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Big beer carbonation problems - help!

Sorry for all the detail but this one one has me frustrated.

I am having repeat problems with very slow and inconsistent carbonation of my big beers. By big beers, I mean barleywines, imperial stouts, and triples. All are over 9% abv. I’ve never had a problem with lower abv beers such as IPA’s, pale ales, etc all under 7% abv.

I made a barleywine and RIS late last year. I bottled them both in February with a fresh pitch of Danstar Nottingham. I sampled both of these batches at 4 months, flat. I rolled all the bottles to redisperse the yeast, and moved them warmer area, 70F +. Over the weekend I sampled them, 6 months in the bottle. Both had just a little pressure but nowhere near carb’d. I expect the big beers to take longer to carb but in 6 months, they should be there. At this rate, it would take another year to carb them so I decided to re-yeast with Danstar CBC-1.

As I opened them, I found about the same results in both batches. At room temperature: 2-3 bottles fully carb’d, 4-5 very slight slight carbonation, and the balance were flat.

I’ve had the same problem with previous batches of barleywine, imperial porter, and imperial stout. I’ve had very slow carbonation with the triples but generally they carb up in 3-4 months. I do have have a few bottles from each batch which are flat.

Here’s what I am doing:

I use Danstar Nottingham for the barleywine and RIS. I used fresh trappist high gravity yeast for the triples. I rehydrate dry yeast before bottling.
I don’t repitch when bottling the lower abv beers.

I am visually inspect the bottles.
I spray the bottles with star san solution and then use the sanitize cycle in the dishwasher.

I stir the bottling bucket after every 6 beers to disperse the sugars and keep the yeast in suspension.

I use brewers best bottle caps soaked in star san solution.
Once all the bottles are filled I lay the caps on the bottles, then clean the area.
I use a hand capper to seal the caps about 60 minutes after filling.

I even consecutively numbered the bottles from the last 2 triples to see if the problems are related to the filling.

Cases are moved to the basement, with is usually in the low 60’s. (I generally brew these big beers in the winter.)

I can think of three possibilities (1) plan on a year or more to carb the big beers, (2) the nottingham strain is borderline alcohol tolerance, (3) the conditioning temp is too low immediately after bottling and the yeast doesn’t activate.

Thanks for taking the time to read this long post. I’ll be starting my ‘big beer brew cycle’ soon and want to put this one behind me.

I doubt the temp would be an issue. It would take longer at that temp but its the same temp you probably originally fermented it at.

How long were they aged before you bottled them? The alcohol tolerance seems like a possibility. I can’t seem to find the alcohol tolerance of Nottingham but according to their site: [quote]“With a relatively high alcohol tolerance, Nottingham is a great choice for creation of higher-alcohol specialty beers!”[/quote]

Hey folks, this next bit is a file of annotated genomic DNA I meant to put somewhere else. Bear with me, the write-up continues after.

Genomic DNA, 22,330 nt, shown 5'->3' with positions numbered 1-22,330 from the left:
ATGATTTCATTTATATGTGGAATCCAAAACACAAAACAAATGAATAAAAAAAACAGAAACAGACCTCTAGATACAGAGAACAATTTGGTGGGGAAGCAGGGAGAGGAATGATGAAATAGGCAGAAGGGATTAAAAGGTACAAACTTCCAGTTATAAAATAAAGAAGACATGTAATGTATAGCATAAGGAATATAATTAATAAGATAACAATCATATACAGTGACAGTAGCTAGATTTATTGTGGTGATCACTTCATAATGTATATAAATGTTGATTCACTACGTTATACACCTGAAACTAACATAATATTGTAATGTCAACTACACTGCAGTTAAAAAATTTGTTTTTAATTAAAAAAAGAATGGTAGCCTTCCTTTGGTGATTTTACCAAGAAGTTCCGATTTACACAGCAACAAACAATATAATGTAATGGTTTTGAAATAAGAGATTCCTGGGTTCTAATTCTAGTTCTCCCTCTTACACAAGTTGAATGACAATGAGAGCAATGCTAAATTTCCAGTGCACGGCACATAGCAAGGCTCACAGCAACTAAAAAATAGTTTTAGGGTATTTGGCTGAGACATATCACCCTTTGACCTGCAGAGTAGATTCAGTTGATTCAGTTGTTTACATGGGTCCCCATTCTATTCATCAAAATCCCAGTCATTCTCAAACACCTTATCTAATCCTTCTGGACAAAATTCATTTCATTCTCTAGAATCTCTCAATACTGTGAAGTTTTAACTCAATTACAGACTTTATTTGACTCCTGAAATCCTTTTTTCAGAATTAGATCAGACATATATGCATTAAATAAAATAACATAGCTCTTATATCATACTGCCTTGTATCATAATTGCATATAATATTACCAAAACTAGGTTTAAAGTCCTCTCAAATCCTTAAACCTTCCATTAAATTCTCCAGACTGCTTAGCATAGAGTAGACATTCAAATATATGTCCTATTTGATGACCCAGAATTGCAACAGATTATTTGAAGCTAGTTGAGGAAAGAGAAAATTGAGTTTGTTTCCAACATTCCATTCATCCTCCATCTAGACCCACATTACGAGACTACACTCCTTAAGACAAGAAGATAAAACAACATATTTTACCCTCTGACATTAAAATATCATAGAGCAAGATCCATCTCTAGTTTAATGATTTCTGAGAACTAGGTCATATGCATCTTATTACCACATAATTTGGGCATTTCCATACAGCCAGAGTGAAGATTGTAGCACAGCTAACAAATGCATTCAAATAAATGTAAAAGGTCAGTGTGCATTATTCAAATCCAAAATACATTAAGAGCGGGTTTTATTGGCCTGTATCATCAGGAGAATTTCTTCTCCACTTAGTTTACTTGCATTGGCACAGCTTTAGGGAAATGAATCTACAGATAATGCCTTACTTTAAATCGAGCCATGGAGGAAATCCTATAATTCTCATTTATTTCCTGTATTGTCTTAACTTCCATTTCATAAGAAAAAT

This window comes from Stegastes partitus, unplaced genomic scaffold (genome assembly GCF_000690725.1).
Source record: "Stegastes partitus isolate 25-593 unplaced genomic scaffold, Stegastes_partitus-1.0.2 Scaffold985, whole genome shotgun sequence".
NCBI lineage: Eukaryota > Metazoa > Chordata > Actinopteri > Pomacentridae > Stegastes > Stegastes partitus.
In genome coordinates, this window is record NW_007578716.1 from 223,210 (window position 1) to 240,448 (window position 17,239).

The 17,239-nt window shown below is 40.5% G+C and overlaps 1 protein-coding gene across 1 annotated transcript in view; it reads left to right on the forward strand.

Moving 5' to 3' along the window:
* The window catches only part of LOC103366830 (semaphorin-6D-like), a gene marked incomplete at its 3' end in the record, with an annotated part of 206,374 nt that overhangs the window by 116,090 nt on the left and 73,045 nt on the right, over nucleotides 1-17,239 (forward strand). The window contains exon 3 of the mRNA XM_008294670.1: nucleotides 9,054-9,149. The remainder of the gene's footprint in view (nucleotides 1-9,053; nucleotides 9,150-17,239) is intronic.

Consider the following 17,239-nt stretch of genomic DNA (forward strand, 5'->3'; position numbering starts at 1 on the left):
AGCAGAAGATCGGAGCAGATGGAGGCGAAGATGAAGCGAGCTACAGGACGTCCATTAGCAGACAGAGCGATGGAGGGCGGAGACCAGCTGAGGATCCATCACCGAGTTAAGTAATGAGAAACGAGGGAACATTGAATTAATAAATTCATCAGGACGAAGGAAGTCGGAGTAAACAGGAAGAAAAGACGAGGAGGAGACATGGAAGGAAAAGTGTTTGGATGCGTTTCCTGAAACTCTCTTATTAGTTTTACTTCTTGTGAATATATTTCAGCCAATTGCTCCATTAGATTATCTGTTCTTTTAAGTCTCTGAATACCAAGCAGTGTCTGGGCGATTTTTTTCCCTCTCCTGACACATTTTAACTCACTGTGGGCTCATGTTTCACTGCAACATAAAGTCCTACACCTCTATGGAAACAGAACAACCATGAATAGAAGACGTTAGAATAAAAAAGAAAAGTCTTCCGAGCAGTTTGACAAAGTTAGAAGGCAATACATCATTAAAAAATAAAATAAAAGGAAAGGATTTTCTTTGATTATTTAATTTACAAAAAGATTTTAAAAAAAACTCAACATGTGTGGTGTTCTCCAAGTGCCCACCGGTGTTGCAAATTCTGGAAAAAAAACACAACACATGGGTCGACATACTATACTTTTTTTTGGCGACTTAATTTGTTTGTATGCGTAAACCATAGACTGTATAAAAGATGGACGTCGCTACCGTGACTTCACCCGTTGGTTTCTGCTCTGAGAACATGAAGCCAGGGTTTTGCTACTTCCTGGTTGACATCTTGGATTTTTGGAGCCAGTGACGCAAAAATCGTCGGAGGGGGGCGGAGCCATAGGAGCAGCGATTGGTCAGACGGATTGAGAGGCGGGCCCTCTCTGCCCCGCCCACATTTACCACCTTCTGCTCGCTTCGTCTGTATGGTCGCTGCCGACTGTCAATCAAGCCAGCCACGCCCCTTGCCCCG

Have you tried other yeast like champagne yeast. Maybe get some champagne yeast and drop a couple “granules” of yeast into a few bottles and recap them and see if you have better results. I had a similar problem with an extract Weizenbock recipe I brewed. The yeast just pooped out and wouldn’t carb for months. I dropped a couple granules of US-05 into a few bottles and recapped them and they were fully carbed in a few weeks. The beer still sucked so I dumped it but that’s a different story :blah:

I tend to leave the big beers on the 2nd for 2-3 months. I don’t cold crash the big beers before bottling.

I read somewhere that alcohol tolerance of Nottinham was on the order of 10% so it may be borderline. US01/WY1056 is on the order of 15%. I may go that route next time I bottle a big ale.

Hopefully more of you can weigh in on the topic.


Yes & unfortunate your dealing with subject that the Belgians, British,Irish what have you, is a heavily guarded secret, proprietary if you will so would not even bother contacting for help from them ,I learned this many years ago(late 80’s) Germany.I brought 8 1/2 liter bottles weissbier which while drinking manager called for eisbock,& dopplebock to table instructing me to return when figure out how this is done 8)

It’s alcohol tolerance. I made the same mistake last year with a RIS, using 1318. That yeast has a limit of about 9%, and that’s where I got before it stuck. Didn’t even think to look that up before hand. Eventually the bottles developed enough mild carbonation that it qualified as a “British style” stout, but I’ll be more careful about that issue in the future.

Comments on my own original post.

I decide to use Danstar CBC-1 yeast to re-pitch the RIS, barleywine, and quad that hadn’t carbonated. After 6 weeks, both were fully carb’d.

I conclude that alcohol tolerance was my original problem.

I also highly recommend the Danstar CBC-1 yeast for bottle conditioning of any ‘big beer.’ I’ll probably use it on my Belgian’s as well.

cheers !

The last 10% beer I brewed was a barleywine with S-04. This beer developed the best head that I’ve ever gotten on a big beer.

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